It began with a casual call from my M2 friend, Larry King. “Have you ever been to Berkshire Hathaway’s annual meeting?” he asked. “No, I’m not a shareholder and I’ve never been invited,” I replied. “Well, I am. Let’s go,” said Larry.
It turns out there is a lot of planning involved in such a simple decision.
Every year, the meeting is held in the sprawling CenturyLink Center in Omaha, Nebraska. Around 25,000 of Warren Buffett’s closest friends make the annual pilgrimage to visit the “Oracle of Omaha” and partake in his investing wisdom. The convention center opens at 7 a.m. on a Saturday morning and all 25,000 wait in line to grab an unreserved seat (except for Bill Gates who has his name on one).
Larry figured we should depart early enough to land, grab a rental car and get in line by 6:30 a.m., which meant wheels up by 4 a.m. I set my alarm for 1:45 and Patty made me sleep upstairs. “Have fun,” she said. “Just don’t wake me.”
Although I stay night current at FlightSafety, I fly very little in the dark. So, it was strange trying to find the airport in the forming dense fog. My 3 a.m. arrival at the hangar woke the security guard from his slumber. “You a friend of Larry’s?” he barked in the darkness. “Yeah, we’re going to Omaha,” I replied. “Who in their right mind wants to go to Omaha at 3 a.m.?” he yelled. “Ask Larry,” I answered.
By 3:45, our passengers arrived, the fog lifted and we were on the phone with regional departure to copy our clearance and void time. There is nothing quite like flying at night. “Cleared direct Omaha,” the controller responded. The skies were empty
(evidently nobody else wanted to go to Omaha at 4 a.m.) and it was crystal clear. We could see Oklahoma City to the left, Tulsa to the right and even Kansas City in the distance. It was only us and FedEx as dawn formed to the east.
As we descended from 15,000 feet, a layer of small cumulus buildups blocked our path. “I think we better get some ice protection on just in case,” I suggested. Sure enough, we needed engine, wing, windshield and tail boots to shed the frozen stuff.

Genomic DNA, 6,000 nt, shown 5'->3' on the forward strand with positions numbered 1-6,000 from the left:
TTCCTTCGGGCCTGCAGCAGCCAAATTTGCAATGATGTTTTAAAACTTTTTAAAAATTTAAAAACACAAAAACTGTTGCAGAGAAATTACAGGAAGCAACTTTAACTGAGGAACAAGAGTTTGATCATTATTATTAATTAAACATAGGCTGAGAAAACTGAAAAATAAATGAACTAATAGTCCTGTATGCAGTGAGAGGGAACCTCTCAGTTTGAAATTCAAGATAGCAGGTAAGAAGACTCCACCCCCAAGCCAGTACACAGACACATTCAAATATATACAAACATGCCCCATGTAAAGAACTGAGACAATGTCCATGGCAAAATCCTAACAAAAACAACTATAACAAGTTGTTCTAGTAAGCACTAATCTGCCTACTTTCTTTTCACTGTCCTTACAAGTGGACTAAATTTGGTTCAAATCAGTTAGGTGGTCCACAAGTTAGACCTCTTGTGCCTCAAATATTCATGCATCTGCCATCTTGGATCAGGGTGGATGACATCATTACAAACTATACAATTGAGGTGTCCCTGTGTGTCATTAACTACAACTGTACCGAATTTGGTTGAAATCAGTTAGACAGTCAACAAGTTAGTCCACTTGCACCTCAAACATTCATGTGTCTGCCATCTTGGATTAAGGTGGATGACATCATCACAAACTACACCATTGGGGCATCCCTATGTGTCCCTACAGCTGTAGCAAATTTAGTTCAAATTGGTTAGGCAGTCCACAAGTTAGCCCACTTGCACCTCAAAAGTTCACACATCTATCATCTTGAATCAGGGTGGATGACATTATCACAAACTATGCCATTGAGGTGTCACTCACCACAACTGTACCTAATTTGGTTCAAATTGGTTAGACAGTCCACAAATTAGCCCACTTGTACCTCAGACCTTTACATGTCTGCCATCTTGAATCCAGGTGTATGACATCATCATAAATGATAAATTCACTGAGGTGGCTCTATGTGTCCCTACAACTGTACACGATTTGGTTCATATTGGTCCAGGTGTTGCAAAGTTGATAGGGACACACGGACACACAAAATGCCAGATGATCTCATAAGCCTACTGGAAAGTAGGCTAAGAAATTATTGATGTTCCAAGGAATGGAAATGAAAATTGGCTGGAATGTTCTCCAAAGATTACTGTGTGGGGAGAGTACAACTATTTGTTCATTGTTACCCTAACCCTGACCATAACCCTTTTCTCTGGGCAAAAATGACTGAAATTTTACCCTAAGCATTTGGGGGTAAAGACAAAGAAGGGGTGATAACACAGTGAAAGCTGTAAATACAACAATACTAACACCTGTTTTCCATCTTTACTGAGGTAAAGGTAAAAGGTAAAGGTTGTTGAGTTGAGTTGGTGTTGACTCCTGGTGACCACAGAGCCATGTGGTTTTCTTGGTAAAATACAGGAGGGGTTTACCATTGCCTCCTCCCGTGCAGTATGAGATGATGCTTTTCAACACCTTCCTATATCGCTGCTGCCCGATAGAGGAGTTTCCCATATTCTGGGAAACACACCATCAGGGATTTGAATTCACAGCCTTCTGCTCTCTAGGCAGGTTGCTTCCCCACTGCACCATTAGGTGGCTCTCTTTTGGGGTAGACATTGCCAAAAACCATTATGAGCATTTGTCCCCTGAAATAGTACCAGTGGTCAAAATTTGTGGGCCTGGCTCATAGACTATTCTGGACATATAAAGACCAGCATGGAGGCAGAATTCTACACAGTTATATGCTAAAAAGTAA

On the ramp, TAC Air was covered inch-to-inch with heavy iron similar to a NASCAR event. Like clockwork, we jumped in the rental van and within minutes were standing in the largest line I have ever seen. At most public events, you see all sorts of folks. But as the sun rose over the convention center, it was obvious that these folks were not your average bunch. Lots of business suits. Everyone smelled clean. Success was in air.
The arena filled to capacity within minutes. Soon, rock music boomed and eighty-eight-year-old Warren Buffett, and partner Charlie Munger, in his nineties wandered in. They sipped on Coke and chewed on peanut brittle – just like in your living room. For six hours, they answered question after question about their investing strategy. One from a six-year-old girl who amazed the crowd with her business acumen. Another from a graduate student who asked Charlie to use an algorithm to explain his success. “If you want an algorithm, I suggest you go back to graduate school,” Charlie drawled. That brought the house down.
The audience hung on every word.
Later, we got back to the airport early enough to beat the departure rush of Gulfstreams, Falcons and Globals. It was quite a day at the Woodstock of capitalism.